That behavior seems endemic to the character of the leader (politician, sovereign or other royal, Pope) who assumes that "the people" should be grateful for his noble actions in the public sphere -- brave or decisive or positive actions that he believes should cancel out his less than stellar conduct, or give him a "pass" when it comes to the behavior he exercises in his private life.

As far as writers' tropes go, I find myself intrigued by what I call "the cult of celebrity" and that is reflected in several of my novels, including my historical fiction (Emma Hamilton, Lord Nelson, and Mary Robinson were certainly celebrities of their day), as well as in the nonfiction I write about royals. Contemporary society refers to "Hollywood royalty" or the Kennedy family as "American royalty" and we do confer a certain amount of noblesse oblige on the rich and famous, as if their bank account or televised image or ERA gives them the right to behave differently and be held to different standards than the rest of us. I have strong feelings that we shouldn't give them a "pass" because of their celebrity, and yet we remain utterly enthralled by their lives. It's that dichotomy I love to explore and keep returning to. I write about royals behaving badly -- and yet my publisher buys them because they know that lots of people want to read about their lives!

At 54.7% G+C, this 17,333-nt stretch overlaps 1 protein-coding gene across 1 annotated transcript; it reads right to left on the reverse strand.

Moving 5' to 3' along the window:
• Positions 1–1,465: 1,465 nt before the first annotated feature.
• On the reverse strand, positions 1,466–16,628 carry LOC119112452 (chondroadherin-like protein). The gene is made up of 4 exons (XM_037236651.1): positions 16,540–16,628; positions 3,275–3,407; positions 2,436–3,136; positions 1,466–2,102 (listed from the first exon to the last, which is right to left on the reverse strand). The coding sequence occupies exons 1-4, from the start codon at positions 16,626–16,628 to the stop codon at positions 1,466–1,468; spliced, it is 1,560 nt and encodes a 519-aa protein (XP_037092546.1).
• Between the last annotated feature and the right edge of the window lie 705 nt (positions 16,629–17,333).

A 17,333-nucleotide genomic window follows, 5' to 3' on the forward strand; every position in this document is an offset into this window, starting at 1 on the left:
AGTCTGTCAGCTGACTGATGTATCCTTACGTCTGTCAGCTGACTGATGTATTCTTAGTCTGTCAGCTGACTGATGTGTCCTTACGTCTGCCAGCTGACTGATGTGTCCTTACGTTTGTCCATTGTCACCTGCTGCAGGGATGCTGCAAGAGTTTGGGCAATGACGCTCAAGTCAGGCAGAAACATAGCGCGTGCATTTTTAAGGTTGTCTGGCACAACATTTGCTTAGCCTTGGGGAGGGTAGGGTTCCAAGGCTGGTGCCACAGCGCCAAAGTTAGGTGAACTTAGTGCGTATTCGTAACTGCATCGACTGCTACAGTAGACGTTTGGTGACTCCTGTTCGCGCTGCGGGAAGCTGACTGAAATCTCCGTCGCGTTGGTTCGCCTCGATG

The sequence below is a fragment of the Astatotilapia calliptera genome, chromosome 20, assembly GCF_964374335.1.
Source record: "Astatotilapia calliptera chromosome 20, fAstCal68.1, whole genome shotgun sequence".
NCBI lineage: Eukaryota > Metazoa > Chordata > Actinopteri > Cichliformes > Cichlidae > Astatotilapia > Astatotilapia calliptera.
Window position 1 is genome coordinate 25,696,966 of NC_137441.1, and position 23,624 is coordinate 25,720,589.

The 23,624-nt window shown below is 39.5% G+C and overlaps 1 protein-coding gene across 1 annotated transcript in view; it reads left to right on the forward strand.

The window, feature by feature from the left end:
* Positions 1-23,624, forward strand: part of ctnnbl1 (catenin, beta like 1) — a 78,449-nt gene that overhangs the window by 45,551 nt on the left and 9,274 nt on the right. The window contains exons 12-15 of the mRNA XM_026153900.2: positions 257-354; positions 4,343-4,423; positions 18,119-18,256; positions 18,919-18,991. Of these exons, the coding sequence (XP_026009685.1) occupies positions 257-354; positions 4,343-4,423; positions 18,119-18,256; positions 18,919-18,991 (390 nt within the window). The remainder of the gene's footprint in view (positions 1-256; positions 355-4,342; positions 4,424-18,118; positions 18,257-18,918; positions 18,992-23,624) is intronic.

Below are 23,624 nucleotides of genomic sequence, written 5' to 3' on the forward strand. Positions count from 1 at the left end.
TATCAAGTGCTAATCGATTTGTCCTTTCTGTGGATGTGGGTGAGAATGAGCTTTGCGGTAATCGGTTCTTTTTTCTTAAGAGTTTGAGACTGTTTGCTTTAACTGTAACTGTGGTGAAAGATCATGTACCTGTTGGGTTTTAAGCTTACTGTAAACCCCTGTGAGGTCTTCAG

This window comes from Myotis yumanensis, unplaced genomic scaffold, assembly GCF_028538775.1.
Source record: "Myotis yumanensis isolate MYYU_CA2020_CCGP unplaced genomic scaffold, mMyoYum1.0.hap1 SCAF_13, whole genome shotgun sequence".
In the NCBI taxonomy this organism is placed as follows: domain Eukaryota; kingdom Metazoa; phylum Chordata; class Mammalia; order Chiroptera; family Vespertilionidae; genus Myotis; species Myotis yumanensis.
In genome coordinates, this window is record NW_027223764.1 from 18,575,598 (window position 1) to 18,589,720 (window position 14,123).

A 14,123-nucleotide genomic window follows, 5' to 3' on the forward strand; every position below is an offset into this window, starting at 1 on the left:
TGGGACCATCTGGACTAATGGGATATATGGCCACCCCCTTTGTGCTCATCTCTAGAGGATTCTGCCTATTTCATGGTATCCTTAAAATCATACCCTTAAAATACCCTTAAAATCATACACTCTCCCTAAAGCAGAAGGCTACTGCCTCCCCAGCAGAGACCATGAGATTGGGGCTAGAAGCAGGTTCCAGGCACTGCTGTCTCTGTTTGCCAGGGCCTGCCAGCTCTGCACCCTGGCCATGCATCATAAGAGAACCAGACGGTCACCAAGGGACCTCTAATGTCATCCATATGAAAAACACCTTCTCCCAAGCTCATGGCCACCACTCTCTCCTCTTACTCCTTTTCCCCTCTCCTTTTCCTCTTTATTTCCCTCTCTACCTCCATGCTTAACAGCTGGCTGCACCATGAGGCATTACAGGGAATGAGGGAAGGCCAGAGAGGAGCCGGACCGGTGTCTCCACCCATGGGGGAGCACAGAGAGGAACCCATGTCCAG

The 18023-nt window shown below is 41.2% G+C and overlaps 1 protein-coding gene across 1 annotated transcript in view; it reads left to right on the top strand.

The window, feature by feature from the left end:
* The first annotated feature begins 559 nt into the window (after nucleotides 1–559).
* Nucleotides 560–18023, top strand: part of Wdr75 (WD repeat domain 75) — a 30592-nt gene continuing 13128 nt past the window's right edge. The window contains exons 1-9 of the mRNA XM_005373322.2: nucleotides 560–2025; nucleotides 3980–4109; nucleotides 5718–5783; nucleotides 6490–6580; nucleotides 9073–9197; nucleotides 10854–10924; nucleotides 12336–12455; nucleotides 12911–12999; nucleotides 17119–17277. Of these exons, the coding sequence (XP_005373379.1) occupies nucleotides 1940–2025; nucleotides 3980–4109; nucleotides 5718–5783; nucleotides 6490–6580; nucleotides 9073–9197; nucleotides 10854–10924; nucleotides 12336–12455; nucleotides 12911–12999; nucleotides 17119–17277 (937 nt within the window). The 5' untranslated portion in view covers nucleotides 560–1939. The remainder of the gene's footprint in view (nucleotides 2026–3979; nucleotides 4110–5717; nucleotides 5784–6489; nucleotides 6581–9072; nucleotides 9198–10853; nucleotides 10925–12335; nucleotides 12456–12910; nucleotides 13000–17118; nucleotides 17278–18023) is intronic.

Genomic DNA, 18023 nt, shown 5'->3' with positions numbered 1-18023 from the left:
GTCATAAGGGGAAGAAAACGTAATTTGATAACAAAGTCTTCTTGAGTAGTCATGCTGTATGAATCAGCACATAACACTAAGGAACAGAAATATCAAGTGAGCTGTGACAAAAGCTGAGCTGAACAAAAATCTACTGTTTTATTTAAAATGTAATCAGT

1:28 PM  
Blogger Tracy Grant said...

Thanks for the great comments, Amanda! Nelson is a wonderful example of competing loyalties, and how someone may be intensely loyal in one part of their life and yet commit betrayals in another. (One reason why the personal lives of politicians don't concern me when it comes to voting for the person who I think is the most effective advocate for the things I believe in).

And that's so true about the "cult of celebrity"--you can see it in the Regency with the fascination with royalty and people like Byron and his very public love affair with Caroline Lamb and you can see it today.

2:24 PM  
Blogger Elizabeth Kerri Mahon said...